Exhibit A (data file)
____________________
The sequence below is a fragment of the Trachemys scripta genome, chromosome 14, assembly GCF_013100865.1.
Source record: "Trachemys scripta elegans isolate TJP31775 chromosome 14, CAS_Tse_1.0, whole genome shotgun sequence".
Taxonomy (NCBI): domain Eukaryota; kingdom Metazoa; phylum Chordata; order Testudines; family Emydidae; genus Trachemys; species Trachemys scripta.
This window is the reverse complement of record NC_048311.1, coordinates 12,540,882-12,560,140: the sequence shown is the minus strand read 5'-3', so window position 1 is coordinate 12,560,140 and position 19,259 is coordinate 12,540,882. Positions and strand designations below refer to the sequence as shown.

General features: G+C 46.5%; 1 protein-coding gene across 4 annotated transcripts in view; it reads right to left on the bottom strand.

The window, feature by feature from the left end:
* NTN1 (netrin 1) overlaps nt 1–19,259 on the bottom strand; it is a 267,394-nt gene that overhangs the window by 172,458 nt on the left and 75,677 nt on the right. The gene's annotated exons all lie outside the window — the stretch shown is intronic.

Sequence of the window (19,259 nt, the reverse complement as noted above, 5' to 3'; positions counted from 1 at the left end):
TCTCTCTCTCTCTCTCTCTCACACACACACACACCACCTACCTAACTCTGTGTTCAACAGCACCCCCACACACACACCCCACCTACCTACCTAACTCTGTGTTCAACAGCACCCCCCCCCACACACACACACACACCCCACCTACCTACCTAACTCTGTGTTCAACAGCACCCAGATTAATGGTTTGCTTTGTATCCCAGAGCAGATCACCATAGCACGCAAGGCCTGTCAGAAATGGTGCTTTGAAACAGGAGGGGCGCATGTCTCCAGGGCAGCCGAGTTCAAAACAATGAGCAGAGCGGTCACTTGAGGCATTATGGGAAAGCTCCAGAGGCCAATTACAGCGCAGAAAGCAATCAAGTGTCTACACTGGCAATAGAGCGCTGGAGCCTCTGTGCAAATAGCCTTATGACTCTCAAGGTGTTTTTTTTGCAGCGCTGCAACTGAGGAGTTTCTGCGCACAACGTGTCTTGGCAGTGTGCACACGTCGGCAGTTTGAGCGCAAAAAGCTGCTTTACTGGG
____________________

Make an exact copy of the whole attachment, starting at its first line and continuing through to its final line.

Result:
The sequence below is a fragment of the Trachemys scripta genome, chromosome 14, assembly GCF_013100865.1.
Source record: "Trachemys scripta elegans isolate TJP31775 chromosome 14, CAS_Tse_1.0, whole genome shotgun sequence".
Taxonomy (NCBI): domain Eukaryota; kingdom Metazoa; phylum Chordata; order Testudines; family Emydidae; genus Trachemys; species Trachemys scripta.
This window is the reverse complement of record NC_048311.1, coordinates 12,540,882-12,560,140: the sequence shown is the minus strand read 5'-3', so window position 1 is coordinate 12,560,140 and position 19,259 is coordinate 12,540,882. Positions and strand designations below refer to the sequence as shown.

General features: G+C 46.5%; 1 protein-coding gene across 4 annotated transcripts in view; it reads right to left on the bottom strand.

The window, feature by feature from the left end:
* NTN1 (netrin 1) overlaps nt 1–19,259 on the bottom strand; it is a 267,394-nt gene that overhangs the window by 172,458 nt on the left and 75,677 nt on the right. The gene's annotated exons all lie outside the window — the stretch shown is intronic.

Sequence of the window (19,259 nt, the reverse complement as noted above, 5' to 3'; positions counted from 1 at the left end):
TCTCTCTCTCTCTCTCTCTCACACACACACACACCACCTACCTAACTCTGTGTTCAACAGCACCCCCACACACACACCCCACCTACCTACCTAACTCTGTGTTCAACAGCACCCCCCCCCACACACACACACACACCCCACCTACCTACCTAACTCTGTGTTCAACAGCACCCAGATTAATGGTTTGCTTTGTATCCCAGAGCAGATCACCATAGCACGCAAGGCCTGTCAGAAATGGTGCTTTGAAACAGGAGGGGCGCATGTCTCCAGGGCAGCCGAGTTCAAAACAATGAGCAGAGCGGTCACTTGAGGCATTATGGGAAAGCTCCAGAGGCCAATTACAGCGCAGAAAGCAATCAAGTGTCTACACTGGCAATAGAGCGCTGGAGCCTCTGTGCAAATAGCCTTATGACTCTCAAGGTGTTTTTTTTGCAGCGCTGCAACTGAGGAGTTTCTGCGCACAACGTGTCTTGGCAGTGTGCACACGTCGGCAGTTTGAGCGCAAAAAGCTGCTTTACTGGG